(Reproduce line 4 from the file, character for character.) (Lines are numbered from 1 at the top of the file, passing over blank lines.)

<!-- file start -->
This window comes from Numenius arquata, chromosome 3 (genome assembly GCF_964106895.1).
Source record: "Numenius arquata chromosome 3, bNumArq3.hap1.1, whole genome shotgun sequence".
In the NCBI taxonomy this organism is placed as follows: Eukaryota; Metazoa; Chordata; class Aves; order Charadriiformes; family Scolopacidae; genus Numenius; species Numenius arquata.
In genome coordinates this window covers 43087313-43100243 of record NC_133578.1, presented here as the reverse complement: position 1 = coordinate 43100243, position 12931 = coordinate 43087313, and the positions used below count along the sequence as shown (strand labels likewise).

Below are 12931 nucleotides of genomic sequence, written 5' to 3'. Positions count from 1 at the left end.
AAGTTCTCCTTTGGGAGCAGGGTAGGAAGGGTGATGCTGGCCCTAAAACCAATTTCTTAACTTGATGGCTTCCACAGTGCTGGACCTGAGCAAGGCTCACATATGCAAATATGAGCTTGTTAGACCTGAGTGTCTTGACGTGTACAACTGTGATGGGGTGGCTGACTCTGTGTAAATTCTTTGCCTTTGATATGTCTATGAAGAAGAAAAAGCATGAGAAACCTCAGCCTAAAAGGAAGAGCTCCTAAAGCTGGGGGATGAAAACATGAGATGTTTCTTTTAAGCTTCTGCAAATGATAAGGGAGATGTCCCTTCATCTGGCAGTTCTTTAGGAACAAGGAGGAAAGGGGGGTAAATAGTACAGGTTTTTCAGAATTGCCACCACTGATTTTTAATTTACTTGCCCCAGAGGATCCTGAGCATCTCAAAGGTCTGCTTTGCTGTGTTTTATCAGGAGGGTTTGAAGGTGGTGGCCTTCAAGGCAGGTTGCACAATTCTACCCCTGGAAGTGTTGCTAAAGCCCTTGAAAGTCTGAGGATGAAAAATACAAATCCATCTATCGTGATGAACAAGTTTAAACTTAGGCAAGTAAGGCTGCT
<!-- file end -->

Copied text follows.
In genome coordinates this window covers 43087313-43100243 of record NC_133578.1, presented here as the reverse complement: position 1 = coordinate 43100243, position 12931 = coordinate 43087313, and the positions used below count along the sequence as shown (strand labels likewise).